Investors Are Paying More Attention to Cartoons This September Than Kids

When I was a kid, September meant school (boo!) and a new slate of Saturday morning cartoons (yay!).

I was a cartoon junkie for a few years as a boy, and my parents allowed it as they worked all the overtime they could and I think these few hours was the only peace they got all week.

Cartoons have now become Big Business – actually, a HUGE business – witness the US$4 BILLION that toy maker Hasbro (HAS-NYSE) just paid for London-listed Entertainment One (ETO-LSE), a studio that got its start in Toronto, Canada. The fact that a TOY company paid for this studio makes perfect sense – because the merchandising of these brands is where all the money is in animation. The deal worked out to about 22x leading Earnings-Per-Share.

Yes, a studio can get strong licensing revenue for their shows around the world in TV and mobile rights.  But the way the industry has moved is – the real BILLIONS is in the merchandising. That’s why having the IP – the Intellectual Property – around a cartoon character is key.

I would argue the biggest piece of value in that transaction is for a children’s cartoon character, Peppa the Pig. Peppa is worth a rumoured $1 billion a year in revenue to E-One. To give you an idea on how important this is to Hasbro, they have a $5.2 billion market cap and paid $4 billion for Entertainment One.

“There’s nothing like the power of a family brand,” says Tim Gamble, a director of Thunderbird Entertainment (TBRD-TSXv) in Vancouver BC.

Gamble and Thunderbird have made a big commitment to animation in hopes of finding The Next Big Cartoon Character that will resonate with kids and become a phenomenon. Think Harry Potter – now a multi-billion dollar franchise. 

Their animation division, Atomic Cartoons, is a Tier-1 animation supplier, producing several series for streaming services like Netflix and Disney. The CEO of Thunderbird, Jennifer McCarron, came up through the animation side.

This September, Thunderbird has several new animation series airing:

Molly of Denali – Sept 2 on PBS & CBC

Curious George Movie – Sept 10 on HULU

The Last Kids on Earth – Sept 17 on NETFLIX

Jurassic World – Sept 14 on NICKELODEON

101 Dalmatians – Nov 12 on DISNEY PLUS

Donald Duck & The Three Caballeros – Nov 12 on DISNEY PLUS

Hello Ninja – Nov 1 on NETFLIX

As investors ignore the stock – and to be fair, analysts are forecasting EBITDA to be flat YoY here in 2019 – the management team has prepared themselves for A Big Win if one of their new shows takes off.

The most prospective for TBRD investors is called Last Kids on Earth, which comes from the highly successful book series by Max Braillier. Think of it as Diary of a Wimpy Kid meets The Walking Dead.  

Netflix aired the one-hour special on September 17, with a commitment to show a season of shows starting in March 2020. 

Thunderbird owns the IP to the show, which means they get most of the merchandising revenue. There are some big-name voice-overs in the show, like Mark Hamill of Star Wars fame.

IF this show gets high ratings, is downloaded or streamed A LOT this fall – then the Street may get a sense that the “merch” revenue from this IP could be quite lucrative – and provide a compelling reason to buy the stock.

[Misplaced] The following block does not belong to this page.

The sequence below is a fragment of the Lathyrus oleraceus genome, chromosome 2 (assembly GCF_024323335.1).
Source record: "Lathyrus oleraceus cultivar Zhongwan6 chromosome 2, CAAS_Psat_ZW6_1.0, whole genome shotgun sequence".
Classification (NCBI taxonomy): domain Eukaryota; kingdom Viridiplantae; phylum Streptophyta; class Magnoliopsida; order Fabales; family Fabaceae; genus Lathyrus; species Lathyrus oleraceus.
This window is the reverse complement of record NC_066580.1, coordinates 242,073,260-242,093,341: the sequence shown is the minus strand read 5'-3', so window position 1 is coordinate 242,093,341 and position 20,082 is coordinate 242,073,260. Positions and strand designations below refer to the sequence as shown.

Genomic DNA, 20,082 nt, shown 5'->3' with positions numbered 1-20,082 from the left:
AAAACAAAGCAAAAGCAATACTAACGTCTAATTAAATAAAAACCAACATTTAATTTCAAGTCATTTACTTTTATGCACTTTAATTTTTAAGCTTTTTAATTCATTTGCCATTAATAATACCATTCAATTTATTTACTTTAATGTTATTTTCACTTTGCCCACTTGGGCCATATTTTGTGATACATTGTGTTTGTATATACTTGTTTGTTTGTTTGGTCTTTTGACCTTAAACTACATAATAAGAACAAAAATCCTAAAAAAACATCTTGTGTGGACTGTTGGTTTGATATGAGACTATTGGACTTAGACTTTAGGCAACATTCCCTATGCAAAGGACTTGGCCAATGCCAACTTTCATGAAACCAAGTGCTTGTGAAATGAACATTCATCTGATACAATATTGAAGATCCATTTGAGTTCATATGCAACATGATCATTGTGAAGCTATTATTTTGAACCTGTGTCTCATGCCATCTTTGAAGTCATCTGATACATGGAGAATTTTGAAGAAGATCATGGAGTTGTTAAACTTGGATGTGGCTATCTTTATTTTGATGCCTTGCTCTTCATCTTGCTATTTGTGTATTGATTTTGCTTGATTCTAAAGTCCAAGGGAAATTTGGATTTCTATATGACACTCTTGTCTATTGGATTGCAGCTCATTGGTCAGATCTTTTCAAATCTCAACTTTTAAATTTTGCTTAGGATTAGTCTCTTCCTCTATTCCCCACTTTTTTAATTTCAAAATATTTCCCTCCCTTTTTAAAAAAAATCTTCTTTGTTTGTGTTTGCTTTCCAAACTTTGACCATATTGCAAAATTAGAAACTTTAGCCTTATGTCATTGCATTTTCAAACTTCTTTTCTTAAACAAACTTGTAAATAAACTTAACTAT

Nobody really knows when a character will “hit” with a family audience, so waiting for the Market reaction to Last Kids on Earth – well, it’s a pretty big IF.

When I say that Thunderbird is prepared for success, I mean that they have a full merchandising plan that they will roll out in the spring of 2020 as the series starts its inaugural Netflix run.  

Everything is ready to go – the Market just needs to see if kids & families buy into it and make it a success.

Two years ago, Netflix saw where the Big Money in the streaming industry was going and started beefing up their merchandising business. They have a global Consumer Products Team now, headed up by former Disney exec Christie Fletcher.

The real juice for investors in this sector has evolved. Now it’s about securing the IP rights to already successful brands like Last Kids On Earth. I am sure the authors of all the hit children’s books are inundated by studios like Atomic trying to get deals done.

I would point out that there’s only 46.6 million shares out, 51 million fully diluted at Thunderbird. There’s lots of leverage here for investors with a tight share structure.

The streaming industry is getting a large boost this fall as Disney’s service comes online. It will be a direct competitor to Netflix and all the other services. Disney is removing all their content from those competitors, which is creating a content vacuum that should only fatten the margins of Tier-1 suppliers like Thunderbird. 

So I am expecting this to be a popular sector for investors – they just need to see some good numbers show up on quarterly financial statements.

These large streaming services like Disney & Netflix etc are willing to share IP – which includes merchandising revenue – to Tier-1 studios like Thunderbird to produce their shows. 

So even though Thunderbird didn’t come up with or develop the idea or the IP to a cartoon character, they may negotiate a piece of the IP to produce it.

There’s no competition for the stock right now, but one of these animated series turns into A Big Hit, that will change.

It’s September – and I’m as interested in cartoons this year as I was when I was a boy (just for different reasons!). It’s a clean slate for TV execs and TV audiences. Somebody will be a big winner. It could be TBRD.